One of the fundamental philosophies in the practice of Culinary Medicine is the idea of sustainability. Sustainability can come in many forms. There is individual economic sustainability, of which one aspect is to be able to buy sufficient ingredients without breaking the bank. There is individual taste sustainability, where the ingredients and the corresponding flavors, tastes, and textures appeal to you. After all, if it doesn’t taste good, who the hell wants to eat it day in and day out?
Then there are concepts of sustainability that play into the interconnections we all share with each other, our community, and ultimately with the planet. These forms of sustainability can involve things like buying locally produced comestibles and products. If they are raised where the ingredients meet other criteria, like organic vegetables or their equivalent, then this form of action can potentially reduce the carbon footprint. Buying strawberries in Alaska in the deep winter of January under the guise of ‘eating only plants’ to save the planet is an exercise in self-indulgent virtue signaling and farcical.
But buying seasonally and locally, when products meet expectations, not only brings sustainability into the equation from a planetary point of view, but it also adds economic stability by supporting such practices and enriching the economy of the community. The more aspects of sustainability we can incorporate into our everyday practice, the more it becomes a win-win for all of us as individuals, as a collective, and as members of planet Earth. That is how we strive to practice Culinary Medicine.
When we follow this path, we empower ourselves as individuals to make a difference. However, the reality is that the rate limiting step for a majority of us returns to our individual economics. We have to be able to afford what we want to be able to eat. In terms of practical application, that often means purchasing our local items in season and in bulk. This is quite simply when we often get the very finest of things like produce at the very lowest cost.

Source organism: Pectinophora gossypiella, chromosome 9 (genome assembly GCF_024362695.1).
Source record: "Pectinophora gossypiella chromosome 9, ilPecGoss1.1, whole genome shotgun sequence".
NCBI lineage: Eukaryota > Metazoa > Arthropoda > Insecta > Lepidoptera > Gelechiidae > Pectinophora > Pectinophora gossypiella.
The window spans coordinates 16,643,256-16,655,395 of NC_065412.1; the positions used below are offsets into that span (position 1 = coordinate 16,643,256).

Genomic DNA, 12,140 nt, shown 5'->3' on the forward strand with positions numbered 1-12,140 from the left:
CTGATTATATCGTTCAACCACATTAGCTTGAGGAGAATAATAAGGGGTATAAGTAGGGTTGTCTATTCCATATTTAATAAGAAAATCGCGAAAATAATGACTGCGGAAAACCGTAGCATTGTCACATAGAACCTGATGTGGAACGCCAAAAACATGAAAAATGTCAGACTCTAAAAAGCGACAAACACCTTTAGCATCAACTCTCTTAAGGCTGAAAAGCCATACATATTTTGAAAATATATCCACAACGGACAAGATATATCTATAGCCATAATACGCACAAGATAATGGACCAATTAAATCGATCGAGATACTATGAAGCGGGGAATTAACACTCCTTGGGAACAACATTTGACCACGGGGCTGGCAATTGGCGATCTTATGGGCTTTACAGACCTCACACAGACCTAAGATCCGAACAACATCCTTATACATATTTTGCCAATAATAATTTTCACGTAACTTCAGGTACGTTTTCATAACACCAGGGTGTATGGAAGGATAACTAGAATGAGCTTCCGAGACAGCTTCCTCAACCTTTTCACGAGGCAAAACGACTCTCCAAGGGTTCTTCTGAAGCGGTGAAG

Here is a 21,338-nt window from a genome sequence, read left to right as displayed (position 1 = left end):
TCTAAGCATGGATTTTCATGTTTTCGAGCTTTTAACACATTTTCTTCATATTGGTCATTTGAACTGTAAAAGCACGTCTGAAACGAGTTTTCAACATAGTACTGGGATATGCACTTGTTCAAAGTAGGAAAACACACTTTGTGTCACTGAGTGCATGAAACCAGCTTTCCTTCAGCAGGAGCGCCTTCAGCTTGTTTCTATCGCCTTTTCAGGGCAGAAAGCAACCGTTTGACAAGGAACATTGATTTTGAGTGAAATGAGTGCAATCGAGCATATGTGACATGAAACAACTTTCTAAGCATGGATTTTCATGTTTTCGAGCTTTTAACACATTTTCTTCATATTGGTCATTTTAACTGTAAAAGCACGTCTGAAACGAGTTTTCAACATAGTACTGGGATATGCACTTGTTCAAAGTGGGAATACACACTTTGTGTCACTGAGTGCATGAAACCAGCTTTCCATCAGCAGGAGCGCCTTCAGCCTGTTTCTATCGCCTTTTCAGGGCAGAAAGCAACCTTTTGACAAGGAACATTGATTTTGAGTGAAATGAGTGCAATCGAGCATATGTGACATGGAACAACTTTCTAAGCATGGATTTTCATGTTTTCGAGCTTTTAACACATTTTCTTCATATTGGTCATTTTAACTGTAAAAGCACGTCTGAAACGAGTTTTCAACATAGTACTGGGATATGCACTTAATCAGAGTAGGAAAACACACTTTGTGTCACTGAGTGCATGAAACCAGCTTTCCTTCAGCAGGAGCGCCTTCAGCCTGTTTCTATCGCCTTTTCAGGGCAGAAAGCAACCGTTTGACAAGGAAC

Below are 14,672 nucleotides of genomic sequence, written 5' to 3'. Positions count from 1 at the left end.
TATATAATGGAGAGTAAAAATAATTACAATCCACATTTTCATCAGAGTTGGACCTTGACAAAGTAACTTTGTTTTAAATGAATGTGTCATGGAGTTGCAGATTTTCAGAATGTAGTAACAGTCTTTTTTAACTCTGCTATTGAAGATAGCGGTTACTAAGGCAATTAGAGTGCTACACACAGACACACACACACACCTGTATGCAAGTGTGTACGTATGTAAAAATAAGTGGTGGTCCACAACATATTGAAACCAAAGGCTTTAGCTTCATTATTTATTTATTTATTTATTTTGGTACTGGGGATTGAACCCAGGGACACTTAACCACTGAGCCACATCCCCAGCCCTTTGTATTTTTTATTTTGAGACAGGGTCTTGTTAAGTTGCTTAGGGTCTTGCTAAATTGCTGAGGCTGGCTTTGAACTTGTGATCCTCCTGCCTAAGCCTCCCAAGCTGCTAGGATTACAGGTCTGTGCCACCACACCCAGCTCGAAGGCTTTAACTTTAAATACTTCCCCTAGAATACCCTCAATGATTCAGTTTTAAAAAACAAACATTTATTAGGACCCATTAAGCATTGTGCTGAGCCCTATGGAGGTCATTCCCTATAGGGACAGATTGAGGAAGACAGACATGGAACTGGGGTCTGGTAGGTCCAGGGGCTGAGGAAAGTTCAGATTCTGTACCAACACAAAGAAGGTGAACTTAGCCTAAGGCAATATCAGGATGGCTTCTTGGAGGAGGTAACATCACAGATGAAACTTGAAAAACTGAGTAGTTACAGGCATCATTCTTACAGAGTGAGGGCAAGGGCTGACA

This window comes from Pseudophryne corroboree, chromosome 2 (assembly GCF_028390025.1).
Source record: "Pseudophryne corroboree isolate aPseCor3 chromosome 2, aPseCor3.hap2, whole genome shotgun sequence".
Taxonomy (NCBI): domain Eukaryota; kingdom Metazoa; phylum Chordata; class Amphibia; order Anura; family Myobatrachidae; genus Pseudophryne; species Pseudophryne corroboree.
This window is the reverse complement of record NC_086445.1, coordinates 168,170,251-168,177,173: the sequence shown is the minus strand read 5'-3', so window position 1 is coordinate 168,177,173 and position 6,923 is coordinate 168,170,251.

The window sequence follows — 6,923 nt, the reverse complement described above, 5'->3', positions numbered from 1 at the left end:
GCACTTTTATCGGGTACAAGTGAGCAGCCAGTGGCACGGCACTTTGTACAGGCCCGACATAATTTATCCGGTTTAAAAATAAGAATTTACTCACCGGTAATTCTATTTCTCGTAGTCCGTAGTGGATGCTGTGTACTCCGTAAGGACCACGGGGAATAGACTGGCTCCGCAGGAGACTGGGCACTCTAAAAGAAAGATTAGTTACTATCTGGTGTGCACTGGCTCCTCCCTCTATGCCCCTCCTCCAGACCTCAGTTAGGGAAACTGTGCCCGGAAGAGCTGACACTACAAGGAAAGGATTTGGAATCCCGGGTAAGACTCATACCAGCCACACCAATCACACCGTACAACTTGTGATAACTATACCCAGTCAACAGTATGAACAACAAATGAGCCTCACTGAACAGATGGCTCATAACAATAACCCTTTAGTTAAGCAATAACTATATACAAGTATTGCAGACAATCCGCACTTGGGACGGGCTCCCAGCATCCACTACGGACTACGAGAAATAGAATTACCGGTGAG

And from such necessity, can spring invention. Our incredible local farm had a huge abundance of three different types of bok choy; all at a price that was impossible to refuse. So an hour later staring at a couple of sacks stuffed with bok choy I found a bit of inspiration.
There were some wonderful Mandarin miso marinated duck breast that was left over from a previous dish. This could easily be pan seared. The leftover duck carcass from which said breast was removed was placed in a pot with copious bok choy and other vegetable trimmings, some aromatics from my herb garden, and water. A few hours later the kitchen was perfumed with the scent of a beautiful, fresh duck stock (we previously covered using leftovers to make a homemade stock in our Practical Culinary Medicine Webinar Series).
The bok choy was trimmed and the greens reserved for a future dish. The stalks were parboiled until tender, cooled in an ice bath, and then trimmed into thin strips. These were lightly coated with a homemade teriyaki sauce and placed under the broiler for just a few minutes to achieve a light glaze and subtle char.
The stock was combined with some soy sauce (you can just add soy sauce to match your taste preference) to create a fragrant base. To this was added some seasonal vegetables and the bok choy strips which functioned as a kind of bok choy “ramen noodle” in the context of this dish. Top it all off with the duck breast, fresh red sorrel, and pickled radish; and you have a completely locally sourced meal with tempting and exotic Asian-style flavors enwrapping it. Sustainable at all levels – except how long it stays in the bowl!